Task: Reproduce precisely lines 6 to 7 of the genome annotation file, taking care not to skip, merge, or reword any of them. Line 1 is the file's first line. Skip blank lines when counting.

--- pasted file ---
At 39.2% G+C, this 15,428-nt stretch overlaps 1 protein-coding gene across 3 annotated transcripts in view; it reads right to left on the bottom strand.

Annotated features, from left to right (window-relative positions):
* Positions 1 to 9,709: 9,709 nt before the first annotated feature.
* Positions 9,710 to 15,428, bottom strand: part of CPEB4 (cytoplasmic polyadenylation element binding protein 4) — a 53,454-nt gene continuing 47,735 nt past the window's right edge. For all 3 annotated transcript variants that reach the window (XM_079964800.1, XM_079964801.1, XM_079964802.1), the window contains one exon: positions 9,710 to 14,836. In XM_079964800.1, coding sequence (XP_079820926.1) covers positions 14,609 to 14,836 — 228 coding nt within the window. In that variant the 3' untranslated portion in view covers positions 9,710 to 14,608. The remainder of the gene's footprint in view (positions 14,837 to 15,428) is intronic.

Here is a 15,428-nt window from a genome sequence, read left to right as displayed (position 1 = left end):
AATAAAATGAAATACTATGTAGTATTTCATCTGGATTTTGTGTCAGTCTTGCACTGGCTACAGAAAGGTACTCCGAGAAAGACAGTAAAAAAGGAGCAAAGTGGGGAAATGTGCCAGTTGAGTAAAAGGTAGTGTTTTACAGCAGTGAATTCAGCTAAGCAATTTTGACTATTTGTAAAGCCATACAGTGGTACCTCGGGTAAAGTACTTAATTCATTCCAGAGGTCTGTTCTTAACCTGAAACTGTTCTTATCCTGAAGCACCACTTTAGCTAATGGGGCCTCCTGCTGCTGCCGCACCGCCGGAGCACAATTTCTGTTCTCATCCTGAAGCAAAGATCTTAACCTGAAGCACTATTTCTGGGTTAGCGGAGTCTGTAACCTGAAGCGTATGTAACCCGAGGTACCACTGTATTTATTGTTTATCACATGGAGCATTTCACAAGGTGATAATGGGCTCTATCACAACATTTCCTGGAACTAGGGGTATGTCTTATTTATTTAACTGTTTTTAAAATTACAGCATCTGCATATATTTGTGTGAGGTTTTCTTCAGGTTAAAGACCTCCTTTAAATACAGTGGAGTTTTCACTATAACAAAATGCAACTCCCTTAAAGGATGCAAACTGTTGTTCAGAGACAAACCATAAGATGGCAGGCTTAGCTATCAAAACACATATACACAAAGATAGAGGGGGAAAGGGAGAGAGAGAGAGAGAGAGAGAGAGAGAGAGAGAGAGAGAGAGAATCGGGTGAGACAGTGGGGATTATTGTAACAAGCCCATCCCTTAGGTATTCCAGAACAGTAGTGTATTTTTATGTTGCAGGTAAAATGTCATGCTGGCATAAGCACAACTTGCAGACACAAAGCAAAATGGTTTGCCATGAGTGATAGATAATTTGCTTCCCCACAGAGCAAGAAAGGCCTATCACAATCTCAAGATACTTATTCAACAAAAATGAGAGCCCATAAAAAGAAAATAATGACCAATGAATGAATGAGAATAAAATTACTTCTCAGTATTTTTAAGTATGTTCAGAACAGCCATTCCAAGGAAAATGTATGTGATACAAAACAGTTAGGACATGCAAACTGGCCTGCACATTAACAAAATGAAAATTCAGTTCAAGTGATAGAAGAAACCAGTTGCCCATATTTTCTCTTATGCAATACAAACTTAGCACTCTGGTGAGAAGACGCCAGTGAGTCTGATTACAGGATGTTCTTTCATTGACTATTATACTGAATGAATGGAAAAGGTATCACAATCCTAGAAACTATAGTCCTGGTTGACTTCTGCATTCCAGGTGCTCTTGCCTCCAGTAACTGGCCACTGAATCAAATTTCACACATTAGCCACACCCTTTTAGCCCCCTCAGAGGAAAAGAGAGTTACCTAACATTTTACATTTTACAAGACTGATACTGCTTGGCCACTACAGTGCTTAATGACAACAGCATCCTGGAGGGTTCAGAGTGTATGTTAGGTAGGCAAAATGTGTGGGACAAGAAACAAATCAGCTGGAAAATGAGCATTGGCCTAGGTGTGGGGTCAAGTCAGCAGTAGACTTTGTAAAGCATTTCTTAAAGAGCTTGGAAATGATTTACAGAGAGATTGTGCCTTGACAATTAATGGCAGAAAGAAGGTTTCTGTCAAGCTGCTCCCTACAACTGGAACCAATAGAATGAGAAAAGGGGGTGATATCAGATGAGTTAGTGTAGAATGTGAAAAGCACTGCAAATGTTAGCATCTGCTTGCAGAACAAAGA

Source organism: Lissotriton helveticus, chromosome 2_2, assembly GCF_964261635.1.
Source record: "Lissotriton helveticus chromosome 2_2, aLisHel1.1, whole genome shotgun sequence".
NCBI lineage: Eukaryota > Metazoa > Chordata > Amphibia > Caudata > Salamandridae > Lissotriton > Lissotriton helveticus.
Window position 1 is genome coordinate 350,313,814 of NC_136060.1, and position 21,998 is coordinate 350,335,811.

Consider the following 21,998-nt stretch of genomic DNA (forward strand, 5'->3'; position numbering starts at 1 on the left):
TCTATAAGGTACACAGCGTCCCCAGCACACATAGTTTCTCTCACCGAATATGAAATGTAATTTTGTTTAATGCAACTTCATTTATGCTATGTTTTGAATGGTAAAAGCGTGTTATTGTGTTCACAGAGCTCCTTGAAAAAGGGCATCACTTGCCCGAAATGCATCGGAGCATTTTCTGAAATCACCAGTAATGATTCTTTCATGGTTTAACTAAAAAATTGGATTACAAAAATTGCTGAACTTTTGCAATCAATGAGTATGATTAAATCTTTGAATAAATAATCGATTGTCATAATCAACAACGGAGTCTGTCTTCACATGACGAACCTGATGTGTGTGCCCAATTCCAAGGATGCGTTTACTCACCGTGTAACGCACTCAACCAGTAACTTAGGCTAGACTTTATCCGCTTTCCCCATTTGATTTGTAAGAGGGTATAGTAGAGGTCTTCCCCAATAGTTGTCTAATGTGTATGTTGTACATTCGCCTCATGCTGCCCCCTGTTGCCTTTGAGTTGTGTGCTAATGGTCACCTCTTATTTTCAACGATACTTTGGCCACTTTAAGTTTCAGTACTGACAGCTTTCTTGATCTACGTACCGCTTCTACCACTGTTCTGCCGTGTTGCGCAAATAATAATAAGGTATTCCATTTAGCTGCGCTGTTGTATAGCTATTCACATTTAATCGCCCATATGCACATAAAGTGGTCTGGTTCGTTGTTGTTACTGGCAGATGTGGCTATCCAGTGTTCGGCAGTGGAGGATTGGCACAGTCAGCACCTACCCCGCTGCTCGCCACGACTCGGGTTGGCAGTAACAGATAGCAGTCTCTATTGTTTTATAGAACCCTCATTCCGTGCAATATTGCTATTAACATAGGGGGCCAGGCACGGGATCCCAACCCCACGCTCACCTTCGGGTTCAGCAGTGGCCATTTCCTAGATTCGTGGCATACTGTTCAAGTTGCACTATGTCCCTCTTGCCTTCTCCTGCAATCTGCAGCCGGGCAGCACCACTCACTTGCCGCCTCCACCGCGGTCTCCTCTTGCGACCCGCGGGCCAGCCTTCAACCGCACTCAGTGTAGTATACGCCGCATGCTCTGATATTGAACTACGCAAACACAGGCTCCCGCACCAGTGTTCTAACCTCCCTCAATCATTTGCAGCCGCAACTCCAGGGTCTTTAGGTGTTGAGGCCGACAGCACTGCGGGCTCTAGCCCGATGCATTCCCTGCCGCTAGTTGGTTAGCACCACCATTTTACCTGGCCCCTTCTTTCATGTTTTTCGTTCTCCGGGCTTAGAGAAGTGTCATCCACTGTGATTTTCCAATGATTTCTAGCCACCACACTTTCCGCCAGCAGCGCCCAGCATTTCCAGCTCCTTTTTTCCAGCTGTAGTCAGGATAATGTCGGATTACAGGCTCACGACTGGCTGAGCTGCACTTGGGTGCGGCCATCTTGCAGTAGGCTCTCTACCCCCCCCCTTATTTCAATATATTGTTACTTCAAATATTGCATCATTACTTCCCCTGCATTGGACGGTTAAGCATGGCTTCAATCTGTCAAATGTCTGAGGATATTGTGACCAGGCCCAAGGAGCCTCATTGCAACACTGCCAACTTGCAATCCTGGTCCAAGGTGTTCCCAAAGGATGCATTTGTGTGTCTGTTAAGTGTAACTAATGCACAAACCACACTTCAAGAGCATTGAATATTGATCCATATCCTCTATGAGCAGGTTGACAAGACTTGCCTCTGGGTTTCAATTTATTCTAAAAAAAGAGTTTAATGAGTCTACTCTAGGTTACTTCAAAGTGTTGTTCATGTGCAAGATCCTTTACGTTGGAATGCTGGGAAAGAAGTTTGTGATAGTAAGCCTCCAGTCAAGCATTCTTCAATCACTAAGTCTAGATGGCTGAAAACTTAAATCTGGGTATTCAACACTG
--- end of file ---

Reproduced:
AATAAAATGAAATACTATGTAGTATTTCATCTGGATTTTGTGTCAGTCTTGCACTGGCTACAGAAAGGTACTCCGAGAAAGACAGTAAAAAAGGAGCAAAGTGGGGAAATGTGCCAGTTGAGTAAAAGGTAGTGTTTTACAGCAGTGAATTCAGCTAAGCAATTTTGACTATTTGTAAAGCCATACAGTGGTACCTCGGGTAAAGTACTTAATTCATTCCAGAGGTCTGTTCTTAACCTGAAACTGTTCTTATCCTGAAGCACCACTTTAGCTAATGGGGCCTCCTGCTGCTGCCGCACCGCCGGAGCACAATTTCTGTTCTCATCCTGAAGCAAAGATCTTAACCTGAAGCACTATTTCTGGGTTAGCGGAGTCTGTAACCTGAAGCGTATGTAACCCGAGGTACCACTGTATTTATTGTTTATCACATGGAGCATTTCACAAGGTGATAATGGGCTCTATCACAACATTTCCTGGAACTAGGGGTATGTCTTATTTATTTAACTGTTTTTAAAATTACAGCATCTGCATATATTTGTGTGAGGTTTTCTTCAGGTTAAAGACCTCCTTTAAATACAGTGGAGTTTTCACTATAACAAAATGCAACTCCCTTAAAGGATGCAAACTGTTGTTCAGAGACAAACCATAAGATGGCAGGCTTAGCTATCAAAACACATATACACAAAGATAGAGGGGGAAAGGGAGAGAGAGAGAGAGAGAGAGAGAGAGAGAGAGAGAGAGAGAGAATCGGGTGAGACAGTGGGGATTATTGTAACAAGCCCATCCCTTAGGTATTCCAGAACAGTAGTGTATTTTTATGTTGCAGGTAAAATGTCATGCTGGCATAAGCACAACTTGCAGACACAAAGCAAAATGGTTTGCCATGAGTGATAGATAATTTGCTTCCCCACAGAGCAAGAAAGGCCTATCACAATCTCAAGATACTTATTCAACAAAAATGAGAGCCCATAAAAAGAAAATAATGACCAATGAATGAATGAGAATAAAATTACTTCTCAGTATTTTTAAGTATGTTCAGAACAGCCATTCCAAGGAAAATGTATGTGATACAAAACAGTTAGGACATGCAAACTGGCCTGCACATTAACAAAATGAAAATTCAGTTCAAGTGATAGAAGAAACCAGTTGCCCATATTTTCTCTTATGCAATACAAACTTAGCACTCTGGTGAGAAGACGCCAGTGAGTCTGATTACAGGATGTTCTTTCATTGACTATTATACTGAATGAATGGAAAAGGTATCACAATCCTAGAAACTATAGTCCTGGTTGACTTCTGCATTCCAGGTGCTCTTGCCTCCAGTAACTGGCCACTGAATCAAATTTCACACATTAGCCACACCCTTTTAGCCCCCTCAGAGGAAAAGAGAGTTACCTAACATTTTACATTTTACAAGACTGATACTGCTTGGCCACTACAGTGCTTAATGACAACAGCATCCTGGAGGGTTCAGAGTGTATGTTAGGTAGGCAAAATGTGTGGGACAAGAAACAAATCAGCTGGAAAATGAGCATTGGCCTAGGTGTGGGGTCAAGTCAGCAGTAGACTTTGTAAAGCATTTCTTAAAGAGCTTGGAAATGATTTACAGAGAGATTGTGCCTTGACAATTAATGGCAGAAAGAAGGTTTCTGTCAAGCTGCTCCCTACAACTGGAACCAATAGAATGAGAAAAGGGGGTGATATCAGATGAGTTAGTGTAGAATGTGAAAAGCACTGCAAATGTTAGCATCTGCTTGCAGAACAAAGA

Source organism: Lissotriton helveticus, chromosome 2_2, assembly GCF_964261635.1.